I spoke to such a group of pupils in a P5 – P7 class and asked them if they saw any disadvantages of being in such a class – they saw none! Yet when I asked them what the advantages were I got a long list, which included:  “You get to hear things that you’ve done before but didn’t perhaps understand the first time”; “You get to help other people in the class who are doing new things”; “You get to know people of different ages”; and “You get to see what you will be doing next year” – wow – talk about metacognition!

In the summer I was fortunate enough to listen to Norman Kunc – who enjoys (as opposed to suffers from) cerebral palsy – and has the most challenging views about how schools unwittingly erode and prevent children from having any sense of belonging to the education system they experience.

Kunc used Maslow’s hierarchy of needs and pointed out that modern society values mastery over belonging – yet in Maslow’s hierarchy mastery cannot be achieved unless the “need” for belonging is first fulfilled.  The result is that young people are disengaged from the learning process and seek out other groups with whom they can form allegiance and fulfil their need to belong.

I’m not decrying setting in all circumstances – but I do have to question the unwitting impact, artificial limits and fixed expectations which extensive setting places upon children particularly in the early years of secondary school.

As a former secondary Head Teacher – who allowed setting in Maths and English – I only wish I had had the courage of my convictions to explore alternative and more positive ways of organising learning.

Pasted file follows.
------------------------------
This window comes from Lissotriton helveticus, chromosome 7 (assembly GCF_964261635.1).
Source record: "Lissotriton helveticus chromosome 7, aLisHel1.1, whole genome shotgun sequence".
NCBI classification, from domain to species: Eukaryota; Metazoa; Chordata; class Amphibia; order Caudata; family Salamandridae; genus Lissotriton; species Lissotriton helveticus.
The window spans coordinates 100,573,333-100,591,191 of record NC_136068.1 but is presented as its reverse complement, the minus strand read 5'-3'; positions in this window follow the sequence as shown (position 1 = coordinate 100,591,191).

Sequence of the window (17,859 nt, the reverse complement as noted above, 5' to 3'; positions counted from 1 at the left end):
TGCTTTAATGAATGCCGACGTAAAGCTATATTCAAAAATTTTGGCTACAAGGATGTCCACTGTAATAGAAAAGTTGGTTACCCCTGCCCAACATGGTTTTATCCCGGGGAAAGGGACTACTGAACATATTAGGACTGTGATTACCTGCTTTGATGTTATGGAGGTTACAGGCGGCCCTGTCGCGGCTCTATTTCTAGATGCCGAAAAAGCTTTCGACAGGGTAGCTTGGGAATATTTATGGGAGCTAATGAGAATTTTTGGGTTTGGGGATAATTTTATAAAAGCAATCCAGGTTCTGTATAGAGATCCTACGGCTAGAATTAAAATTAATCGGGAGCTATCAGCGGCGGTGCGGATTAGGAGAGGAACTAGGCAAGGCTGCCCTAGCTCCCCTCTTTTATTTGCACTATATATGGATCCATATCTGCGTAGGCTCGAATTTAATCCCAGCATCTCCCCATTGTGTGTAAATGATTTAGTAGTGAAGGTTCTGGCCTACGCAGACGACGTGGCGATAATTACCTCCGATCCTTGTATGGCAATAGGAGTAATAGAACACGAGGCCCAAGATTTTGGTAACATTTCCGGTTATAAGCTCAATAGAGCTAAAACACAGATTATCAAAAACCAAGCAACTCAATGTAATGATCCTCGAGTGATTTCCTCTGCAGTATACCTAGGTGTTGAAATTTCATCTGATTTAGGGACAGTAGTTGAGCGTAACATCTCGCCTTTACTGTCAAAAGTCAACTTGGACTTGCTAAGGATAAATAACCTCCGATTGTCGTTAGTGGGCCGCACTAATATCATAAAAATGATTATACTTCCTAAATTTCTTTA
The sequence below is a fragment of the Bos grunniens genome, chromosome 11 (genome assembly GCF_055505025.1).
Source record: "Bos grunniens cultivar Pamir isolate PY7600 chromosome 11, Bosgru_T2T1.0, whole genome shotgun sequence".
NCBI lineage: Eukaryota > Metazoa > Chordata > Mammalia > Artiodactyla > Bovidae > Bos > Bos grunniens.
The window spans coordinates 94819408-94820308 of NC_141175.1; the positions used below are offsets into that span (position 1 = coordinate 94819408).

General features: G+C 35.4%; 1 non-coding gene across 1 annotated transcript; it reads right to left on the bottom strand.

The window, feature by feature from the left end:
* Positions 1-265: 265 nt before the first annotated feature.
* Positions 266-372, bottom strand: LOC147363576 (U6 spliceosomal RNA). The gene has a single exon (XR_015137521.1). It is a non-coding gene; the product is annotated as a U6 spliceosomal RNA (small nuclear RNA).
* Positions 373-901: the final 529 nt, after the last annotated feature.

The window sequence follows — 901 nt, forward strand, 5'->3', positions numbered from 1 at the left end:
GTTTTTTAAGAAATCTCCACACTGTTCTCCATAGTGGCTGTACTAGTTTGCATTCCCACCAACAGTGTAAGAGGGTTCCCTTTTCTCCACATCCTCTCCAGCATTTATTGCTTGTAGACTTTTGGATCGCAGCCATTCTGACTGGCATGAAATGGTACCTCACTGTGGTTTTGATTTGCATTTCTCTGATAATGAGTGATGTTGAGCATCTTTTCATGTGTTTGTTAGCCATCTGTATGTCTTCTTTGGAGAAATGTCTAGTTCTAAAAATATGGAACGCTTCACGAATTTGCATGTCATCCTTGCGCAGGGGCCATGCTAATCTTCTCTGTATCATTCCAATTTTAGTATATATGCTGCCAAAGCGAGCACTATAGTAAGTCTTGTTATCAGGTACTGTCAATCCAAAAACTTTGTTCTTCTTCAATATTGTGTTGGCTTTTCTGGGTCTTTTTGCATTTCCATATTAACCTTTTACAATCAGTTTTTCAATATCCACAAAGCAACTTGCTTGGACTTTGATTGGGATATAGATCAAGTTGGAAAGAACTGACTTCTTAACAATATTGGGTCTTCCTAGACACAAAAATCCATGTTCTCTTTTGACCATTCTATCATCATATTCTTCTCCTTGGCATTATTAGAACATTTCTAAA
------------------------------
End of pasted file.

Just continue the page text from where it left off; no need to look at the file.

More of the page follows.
School Visit – Dirleton Primary School – differentiation in action

I visited Dirleton Primary School this morning. The difference between visiting a school like Dirleton and a school like Ross High School is that I observed 100% of the teachers in Dirleton in a single morning.

It was good that I managed to speak to the teachers over coffee before visiting the classes and was able to explain a little bit more about what I was trying to achieve through my visits – they’ve also promised to have a go at rewriting my explanatory letter to make it less formal and intimidating.

The overwhelming feature of the practice I observed during my visit was the consumate way th teachers managed composite classes. Composite classes strike fear into the majority of parents’ hearts  and in the secondary sector they are relatively unheard of. Yet here I saw two particular classes P3/4 and P5-7 being taught the same topic (mental maths) in a way which took account of differing abilities and rates of progression.

At the end of one of these classes I managed to ask the pupils what they thought about being in a class with children of different ages.  They couldn’t see any disadvantages but were able to give me a list advantages: